Building on the growing body of work surrounding "magic mushrooms" that produce the psychoactive compound psilocybin, a new study suggests that just one dose of a synthetically-made version can help ease the worst symptoms of depression.
Published in the New England Journal of Medicine, the findings from this randomized and double-blind clinical trial — which the study authors call "the largest of its kind" — are pretty, well, trippy.
The synthetic psilocybin is called "COMP360" by its creator, Dr. Guy Goodwin, who serves as both as an Oxford University professor emeritus of psychiatry and as chief medical officer of COMPASS Pathways, which manufactures the compound, CNN notes in a writeup of the study.
"This drug can be extracted from magic mushrooms, but that is not the way our compound is generated," Goodwin told CNN. "It’s synthesized in a purely chemical process to produce a crystalline form."
While COMP360 is not the same thing as eating stems or crushed up mushrooms inside a large DIY pill capsule, its effects appear to be similar — including the post-trip afterglow, which the researchers described as being highest the day after taking the 25 milligram dosage.
Every participant in the 233-person study, which was conducted at 22 sites in the United States, the United Kingdom, and Canada, had treatment-resistant depression, a diagnosis given when an individual doesn't respond to two or more types of antidepressant medication. All who were on antidepressants were advised to taper off of their medicine prior to the trial because these medications can counteract the benefits of psychedelics, though they were able to go back on them if necessary, CNN noted.
Depression levels in the participants were measured just before their "trips" and then at various points in the days and weeks after. The results were striking: the researchers found that overall, 37 percent of the trial patients experienced an improvement in symptoms and 29 percent were even "in remission" three weeks after the study.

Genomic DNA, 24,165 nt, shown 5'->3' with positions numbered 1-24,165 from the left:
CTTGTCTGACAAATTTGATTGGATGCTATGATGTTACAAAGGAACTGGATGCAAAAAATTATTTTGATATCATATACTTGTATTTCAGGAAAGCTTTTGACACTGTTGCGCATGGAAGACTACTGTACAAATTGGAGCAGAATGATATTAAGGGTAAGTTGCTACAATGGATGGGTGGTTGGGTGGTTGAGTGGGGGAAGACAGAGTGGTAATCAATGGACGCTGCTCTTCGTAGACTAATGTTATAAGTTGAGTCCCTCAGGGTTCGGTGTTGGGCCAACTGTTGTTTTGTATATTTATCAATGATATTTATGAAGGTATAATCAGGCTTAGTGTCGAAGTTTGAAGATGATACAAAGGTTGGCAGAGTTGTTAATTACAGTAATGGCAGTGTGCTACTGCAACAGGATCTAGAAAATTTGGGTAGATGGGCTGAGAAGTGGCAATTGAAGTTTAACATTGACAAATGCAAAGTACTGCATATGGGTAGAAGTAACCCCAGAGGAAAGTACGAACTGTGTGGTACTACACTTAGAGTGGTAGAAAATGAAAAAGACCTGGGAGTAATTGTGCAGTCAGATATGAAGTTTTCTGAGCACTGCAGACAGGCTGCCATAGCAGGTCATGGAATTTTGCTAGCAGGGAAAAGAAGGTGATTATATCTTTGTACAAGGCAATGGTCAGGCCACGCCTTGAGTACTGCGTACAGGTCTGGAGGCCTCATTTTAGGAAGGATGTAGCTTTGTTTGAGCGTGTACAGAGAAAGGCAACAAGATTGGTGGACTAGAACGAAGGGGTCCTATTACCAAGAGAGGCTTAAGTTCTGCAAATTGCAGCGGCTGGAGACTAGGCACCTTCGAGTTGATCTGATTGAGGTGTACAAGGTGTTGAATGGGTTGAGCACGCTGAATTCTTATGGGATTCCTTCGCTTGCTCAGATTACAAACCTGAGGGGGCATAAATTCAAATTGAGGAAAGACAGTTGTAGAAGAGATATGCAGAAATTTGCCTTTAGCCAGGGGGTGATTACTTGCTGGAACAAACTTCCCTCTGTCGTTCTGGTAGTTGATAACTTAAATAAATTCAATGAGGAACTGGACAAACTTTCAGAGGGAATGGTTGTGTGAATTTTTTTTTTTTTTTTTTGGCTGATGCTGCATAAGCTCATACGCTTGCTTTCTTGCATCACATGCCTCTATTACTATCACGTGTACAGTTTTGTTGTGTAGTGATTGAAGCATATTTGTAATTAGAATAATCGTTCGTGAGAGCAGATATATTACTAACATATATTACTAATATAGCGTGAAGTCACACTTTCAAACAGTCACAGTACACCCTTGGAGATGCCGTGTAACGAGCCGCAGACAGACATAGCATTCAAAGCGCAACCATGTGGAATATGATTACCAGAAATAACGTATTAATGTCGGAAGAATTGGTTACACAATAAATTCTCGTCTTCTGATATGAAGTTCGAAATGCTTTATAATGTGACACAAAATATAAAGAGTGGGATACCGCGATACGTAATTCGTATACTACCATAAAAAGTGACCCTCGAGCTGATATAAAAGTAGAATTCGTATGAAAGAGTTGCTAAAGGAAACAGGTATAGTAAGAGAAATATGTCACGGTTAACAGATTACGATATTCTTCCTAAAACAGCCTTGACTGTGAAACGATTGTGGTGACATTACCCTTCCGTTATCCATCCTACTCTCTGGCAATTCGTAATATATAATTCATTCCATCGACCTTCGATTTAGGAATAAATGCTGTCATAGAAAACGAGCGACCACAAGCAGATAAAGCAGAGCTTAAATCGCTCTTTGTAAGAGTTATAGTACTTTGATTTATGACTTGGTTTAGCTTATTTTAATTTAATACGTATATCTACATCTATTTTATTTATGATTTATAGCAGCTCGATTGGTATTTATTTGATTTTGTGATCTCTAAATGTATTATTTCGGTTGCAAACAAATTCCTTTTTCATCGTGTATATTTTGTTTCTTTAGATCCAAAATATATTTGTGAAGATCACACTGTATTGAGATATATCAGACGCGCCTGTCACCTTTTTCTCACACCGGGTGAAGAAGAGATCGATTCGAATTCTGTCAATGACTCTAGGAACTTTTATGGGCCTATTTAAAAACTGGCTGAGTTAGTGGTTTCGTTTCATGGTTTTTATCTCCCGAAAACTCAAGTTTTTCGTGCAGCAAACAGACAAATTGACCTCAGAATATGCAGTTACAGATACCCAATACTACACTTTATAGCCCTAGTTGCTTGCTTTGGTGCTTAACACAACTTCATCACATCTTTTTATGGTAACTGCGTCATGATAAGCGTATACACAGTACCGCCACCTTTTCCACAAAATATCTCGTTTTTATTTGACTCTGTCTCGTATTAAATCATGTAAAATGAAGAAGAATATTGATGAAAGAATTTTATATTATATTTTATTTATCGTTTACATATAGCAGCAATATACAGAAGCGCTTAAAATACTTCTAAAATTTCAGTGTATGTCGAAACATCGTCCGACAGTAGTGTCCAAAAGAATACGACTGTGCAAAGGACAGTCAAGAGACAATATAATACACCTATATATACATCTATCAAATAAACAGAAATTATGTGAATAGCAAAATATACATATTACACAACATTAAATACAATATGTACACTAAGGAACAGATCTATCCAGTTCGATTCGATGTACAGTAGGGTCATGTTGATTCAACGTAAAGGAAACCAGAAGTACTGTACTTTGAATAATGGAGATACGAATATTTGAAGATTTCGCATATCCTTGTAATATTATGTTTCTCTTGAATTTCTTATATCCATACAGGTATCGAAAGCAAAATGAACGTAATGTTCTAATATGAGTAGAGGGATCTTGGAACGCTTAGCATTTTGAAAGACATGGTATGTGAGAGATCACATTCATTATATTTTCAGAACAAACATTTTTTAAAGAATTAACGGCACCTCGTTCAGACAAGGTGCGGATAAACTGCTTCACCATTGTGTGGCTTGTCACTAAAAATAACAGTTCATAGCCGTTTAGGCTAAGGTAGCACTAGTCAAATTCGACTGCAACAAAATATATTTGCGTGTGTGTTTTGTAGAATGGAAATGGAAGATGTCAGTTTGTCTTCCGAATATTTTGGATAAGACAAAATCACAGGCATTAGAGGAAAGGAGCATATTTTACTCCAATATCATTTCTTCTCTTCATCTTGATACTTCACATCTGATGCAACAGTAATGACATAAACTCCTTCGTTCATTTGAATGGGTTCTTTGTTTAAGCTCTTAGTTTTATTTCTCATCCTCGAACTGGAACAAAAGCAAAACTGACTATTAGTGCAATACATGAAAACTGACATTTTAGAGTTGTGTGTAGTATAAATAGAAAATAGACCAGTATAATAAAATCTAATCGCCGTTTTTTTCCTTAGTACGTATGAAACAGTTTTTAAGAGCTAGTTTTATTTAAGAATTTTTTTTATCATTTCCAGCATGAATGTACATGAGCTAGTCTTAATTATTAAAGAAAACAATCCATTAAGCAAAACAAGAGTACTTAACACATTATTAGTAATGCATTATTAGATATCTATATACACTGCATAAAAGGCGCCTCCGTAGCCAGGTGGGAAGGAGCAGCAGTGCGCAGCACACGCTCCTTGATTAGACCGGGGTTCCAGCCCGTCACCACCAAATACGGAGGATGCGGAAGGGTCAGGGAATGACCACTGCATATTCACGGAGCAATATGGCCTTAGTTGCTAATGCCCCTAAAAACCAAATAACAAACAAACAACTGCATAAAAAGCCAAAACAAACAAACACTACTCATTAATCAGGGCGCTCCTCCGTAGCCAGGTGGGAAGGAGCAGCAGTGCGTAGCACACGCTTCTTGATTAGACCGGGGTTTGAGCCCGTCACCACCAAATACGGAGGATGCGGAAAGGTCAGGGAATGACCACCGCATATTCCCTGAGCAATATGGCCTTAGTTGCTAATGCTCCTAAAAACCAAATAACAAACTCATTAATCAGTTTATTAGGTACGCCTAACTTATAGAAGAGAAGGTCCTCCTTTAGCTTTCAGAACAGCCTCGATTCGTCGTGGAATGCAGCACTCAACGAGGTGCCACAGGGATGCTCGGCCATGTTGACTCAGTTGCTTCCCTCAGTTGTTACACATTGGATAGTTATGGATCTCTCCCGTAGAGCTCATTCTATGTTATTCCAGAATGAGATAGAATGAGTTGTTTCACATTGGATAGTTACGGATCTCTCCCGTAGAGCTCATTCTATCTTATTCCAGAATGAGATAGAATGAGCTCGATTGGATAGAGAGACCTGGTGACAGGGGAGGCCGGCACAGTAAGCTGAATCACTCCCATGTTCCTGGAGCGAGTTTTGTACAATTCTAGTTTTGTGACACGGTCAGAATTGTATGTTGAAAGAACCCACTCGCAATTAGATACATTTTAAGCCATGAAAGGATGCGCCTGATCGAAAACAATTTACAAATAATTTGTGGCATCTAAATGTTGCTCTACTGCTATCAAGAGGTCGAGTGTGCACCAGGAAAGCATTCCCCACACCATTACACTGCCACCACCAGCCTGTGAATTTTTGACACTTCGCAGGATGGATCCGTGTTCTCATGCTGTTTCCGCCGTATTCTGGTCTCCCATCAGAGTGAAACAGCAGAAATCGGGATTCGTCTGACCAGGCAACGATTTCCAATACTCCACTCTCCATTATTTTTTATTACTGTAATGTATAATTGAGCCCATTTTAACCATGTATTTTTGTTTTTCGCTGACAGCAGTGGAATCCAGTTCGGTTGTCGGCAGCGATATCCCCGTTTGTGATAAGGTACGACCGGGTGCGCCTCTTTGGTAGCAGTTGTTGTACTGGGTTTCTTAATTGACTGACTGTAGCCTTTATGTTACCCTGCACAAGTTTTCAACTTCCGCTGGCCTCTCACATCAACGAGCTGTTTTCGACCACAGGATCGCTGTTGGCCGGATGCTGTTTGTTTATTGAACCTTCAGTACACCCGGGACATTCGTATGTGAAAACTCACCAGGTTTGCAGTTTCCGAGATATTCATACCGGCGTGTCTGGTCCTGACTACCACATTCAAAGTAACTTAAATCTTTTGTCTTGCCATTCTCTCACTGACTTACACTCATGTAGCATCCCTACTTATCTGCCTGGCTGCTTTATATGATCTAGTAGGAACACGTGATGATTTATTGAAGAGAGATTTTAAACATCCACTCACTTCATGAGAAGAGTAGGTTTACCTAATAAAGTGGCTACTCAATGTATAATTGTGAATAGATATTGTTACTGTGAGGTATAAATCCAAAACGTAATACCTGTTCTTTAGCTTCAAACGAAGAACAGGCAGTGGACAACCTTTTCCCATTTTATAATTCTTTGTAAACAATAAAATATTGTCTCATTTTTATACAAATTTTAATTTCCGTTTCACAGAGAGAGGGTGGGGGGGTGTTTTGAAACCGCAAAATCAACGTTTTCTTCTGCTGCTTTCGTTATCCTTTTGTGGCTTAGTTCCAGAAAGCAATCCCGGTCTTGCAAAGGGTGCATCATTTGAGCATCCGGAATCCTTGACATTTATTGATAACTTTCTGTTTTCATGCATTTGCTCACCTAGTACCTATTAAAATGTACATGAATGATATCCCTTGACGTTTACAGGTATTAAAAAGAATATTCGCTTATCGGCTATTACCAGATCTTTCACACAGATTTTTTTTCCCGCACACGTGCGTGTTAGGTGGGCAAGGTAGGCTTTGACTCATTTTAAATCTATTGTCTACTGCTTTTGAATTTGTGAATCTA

"The maximum effect (was) seen the day after receiving the treatment," Dr. Anthony Cleare, a psychopharmacology professor at King's College London who was not involved in the study, told CNN. "This contrasts with standard antidepressants, which take several weeks to reach maximum effect."
Something unfortunate seemed to happen around 12 weeks after the treatment, however: those who experienced an easing of their depression symptoms said it began to return.
"The effects did start to wear off by three months, and we need to know how best to prevent the depression returning," Cleare said.
As Dr. Ravi Das, an associate professor of educational psychology at University College London who was also not involved in the study told CNN, "this is not a spectacular response rate for a psychiatric treatment... and we would only expect this to worsen over a longer follow-up period."
There's obviously much more research that needs to be done to determine the dosage and frequency of these sorts of treatments — which both boosters and detractors admitted in CNN's interviews — to figure out how to fine-tune it as an alternative form of depression treatment and mitigate the classic psilocybin side effects, which include nausea and dizziness.
Nevertheless, this large, first-of-its-kind study has huge implications for the power of psychedelic mental health treatment, and the backing of storied institutions like Oxford and the NEJM to boot.
More on psychedelics: Elon Musk Has Reportedly Been Telling Friends About Benefits of Shrooms and MDMA